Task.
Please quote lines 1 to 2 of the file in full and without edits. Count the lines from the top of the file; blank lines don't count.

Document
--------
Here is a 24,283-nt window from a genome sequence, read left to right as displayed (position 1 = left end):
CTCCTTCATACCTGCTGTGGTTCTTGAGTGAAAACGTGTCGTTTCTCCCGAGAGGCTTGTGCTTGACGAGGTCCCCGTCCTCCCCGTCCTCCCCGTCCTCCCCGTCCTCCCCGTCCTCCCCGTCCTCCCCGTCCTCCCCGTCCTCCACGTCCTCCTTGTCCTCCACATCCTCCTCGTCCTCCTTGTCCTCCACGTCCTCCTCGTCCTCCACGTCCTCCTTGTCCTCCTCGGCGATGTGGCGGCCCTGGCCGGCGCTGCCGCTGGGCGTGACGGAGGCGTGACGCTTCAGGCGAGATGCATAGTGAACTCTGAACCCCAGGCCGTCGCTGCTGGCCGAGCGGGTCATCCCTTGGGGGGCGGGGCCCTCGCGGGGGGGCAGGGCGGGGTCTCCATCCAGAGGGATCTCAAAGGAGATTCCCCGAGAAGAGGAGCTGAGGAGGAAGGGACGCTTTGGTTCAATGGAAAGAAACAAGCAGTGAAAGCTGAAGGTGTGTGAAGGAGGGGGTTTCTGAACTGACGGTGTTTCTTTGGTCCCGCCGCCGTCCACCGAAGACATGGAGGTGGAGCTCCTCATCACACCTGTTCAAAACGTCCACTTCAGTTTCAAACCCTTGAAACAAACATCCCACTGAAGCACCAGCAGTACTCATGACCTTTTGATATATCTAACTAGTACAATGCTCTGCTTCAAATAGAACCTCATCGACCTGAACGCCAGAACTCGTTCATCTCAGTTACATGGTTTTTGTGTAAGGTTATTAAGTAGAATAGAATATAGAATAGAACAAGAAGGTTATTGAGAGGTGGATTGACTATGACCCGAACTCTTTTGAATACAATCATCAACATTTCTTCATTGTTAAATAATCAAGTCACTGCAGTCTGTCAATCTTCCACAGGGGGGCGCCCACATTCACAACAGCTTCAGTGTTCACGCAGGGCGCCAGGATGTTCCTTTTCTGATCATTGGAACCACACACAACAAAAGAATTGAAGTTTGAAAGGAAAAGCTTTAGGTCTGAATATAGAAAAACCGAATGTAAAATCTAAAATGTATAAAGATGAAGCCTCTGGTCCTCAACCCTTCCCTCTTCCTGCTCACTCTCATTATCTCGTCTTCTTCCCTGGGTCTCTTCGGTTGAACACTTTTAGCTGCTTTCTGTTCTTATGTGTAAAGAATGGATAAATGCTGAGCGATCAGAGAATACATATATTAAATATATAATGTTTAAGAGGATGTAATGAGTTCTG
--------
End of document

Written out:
Here is a 24,283-nt window from a genome sequence, read left to right as displayed (position 1 = left end):
CTCCTTCATACCTGCTGTGGTTCTTGAGTGAAAACGTGTCGTTTCTCCCGAGAGGCTTGTGCTTGACGAGGTCCCCGTCCTCCCCGTCCTCCCCGTCCTCCCCGTCCTCCCCGTCCTCCCCGTCCTCCCCGTCCTCCCCGTCCTCCACGTCCTCCTTGTCCTCCACATCCTCCTCGTCCTCCTTGTCCTCCACGTCCTCCTCGTCCTCCACGTCCTCCTTGTCCTCCTCGGCGATGTGGCGGCCCTGGCCGGCGCTGCCGCTGGGCGTGACGGAGGCGTGACGCTTCAGGCGAGATGCATAGTGAACTCTGAACCCCAGGCCGTCGCTGCTGGCCGAGCGGGTCATCCCTTGGGGGGCGGGGCCCTCGCGGGGGGGCAGGGCGGGGTCTCCATCCAGAGGGATCTCAAAGGAGATTCCCCGAGAAGAGGAGCTGAGGAGGAAGGGACGCTTTGGTTCAATGGAAAGAAACAAGCAGTGAAAGCTGAAGGTGTGTGAAGGAGGGGGTTTCTGAACTGACGGTGTTTCTTTGGTCCCGCCGCCGTCCACCGAAGACATGGAGGTGGAGCTCCTCATCACACCTGTTCAAAACGTCCACTTCAGTTTCAAACCCTTGAAACAAACATCCCACTGAAGCACCAGCAGTACTCATGACCTTTTGATATATCTAACTAGTACAATGCTCTGCTTCAAATAGAACCTCATCGACCTGAACGCCAGAACTCGTTCATCTCAGTTACATGGTTTTTGTGTAAGGTTATTAAGTAGAATAGAATATAGAATAGAACAAGAAGGTTATTGAGAGGTGGATTGACTATGACCCGAACTCTTTTGAATACAATCATCAACATTTCTTCATTGTTAAATAATCAAGTCACTGCAGTCTGTCAATCTTCCACAGGGGGGCGCCCACATTCACAACAGCTTCAGTGTTCACGCAGGGCGCCAGGATGTTCCTTTTCTGATCATTGGAACCACACACAACAAAAGAATTGAAGTTTGAAAGGAAAAGCTTTAGGTCTGAATATAGAAAAACCGAATGTAAAATCTAAAATGTATAAAGATGAAGCCTCTGGTCCTCAACCCTTCCCTCTTCCTGCTCACTCTCATTATCTCGTCTTCTTCCCTGGGTCTCTTCGGTTGAACACTTTTAGCTGCTTTCTGTTCTTATGTGTAAAGAATGGATAAATGCTGAGCGATCAGAGAATACATATATTAAATATATAATGTTTAAGAGGATGTAATGAGTTCTG